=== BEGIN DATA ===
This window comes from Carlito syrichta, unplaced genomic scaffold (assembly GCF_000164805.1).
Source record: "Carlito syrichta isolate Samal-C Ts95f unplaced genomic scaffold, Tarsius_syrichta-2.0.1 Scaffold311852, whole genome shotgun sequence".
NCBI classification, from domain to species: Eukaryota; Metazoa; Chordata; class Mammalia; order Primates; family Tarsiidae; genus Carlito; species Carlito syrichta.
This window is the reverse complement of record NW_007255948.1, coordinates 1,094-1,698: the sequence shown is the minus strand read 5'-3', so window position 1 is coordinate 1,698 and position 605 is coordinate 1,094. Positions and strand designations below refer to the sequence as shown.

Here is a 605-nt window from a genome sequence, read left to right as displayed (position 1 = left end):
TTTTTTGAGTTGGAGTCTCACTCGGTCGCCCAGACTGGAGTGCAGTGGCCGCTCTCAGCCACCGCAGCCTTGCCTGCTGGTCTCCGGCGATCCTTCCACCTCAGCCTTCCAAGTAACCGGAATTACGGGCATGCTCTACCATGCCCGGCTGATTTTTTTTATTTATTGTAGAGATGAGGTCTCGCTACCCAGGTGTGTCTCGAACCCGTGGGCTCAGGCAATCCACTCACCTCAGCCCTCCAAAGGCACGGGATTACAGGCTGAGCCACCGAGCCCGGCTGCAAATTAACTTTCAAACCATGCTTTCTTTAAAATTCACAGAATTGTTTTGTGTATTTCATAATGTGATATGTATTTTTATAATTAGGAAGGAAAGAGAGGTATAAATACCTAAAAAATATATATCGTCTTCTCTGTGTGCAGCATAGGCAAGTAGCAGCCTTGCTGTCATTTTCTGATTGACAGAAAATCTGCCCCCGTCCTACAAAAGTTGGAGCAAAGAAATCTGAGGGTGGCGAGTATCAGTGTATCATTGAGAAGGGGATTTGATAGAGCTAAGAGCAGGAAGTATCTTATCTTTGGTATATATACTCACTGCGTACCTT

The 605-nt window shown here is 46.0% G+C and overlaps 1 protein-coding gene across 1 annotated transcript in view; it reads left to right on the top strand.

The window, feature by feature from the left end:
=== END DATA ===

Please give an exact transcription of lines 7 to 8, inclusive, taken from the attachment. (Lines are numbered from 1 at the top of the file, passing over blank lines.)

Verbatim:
The 605-nt window shown here is 46.0% G+C and overlaps 1 protein-coding gene across 1 annotated transcript in view; it reads left to right on the top strand.

The window, feature by feature from the left end: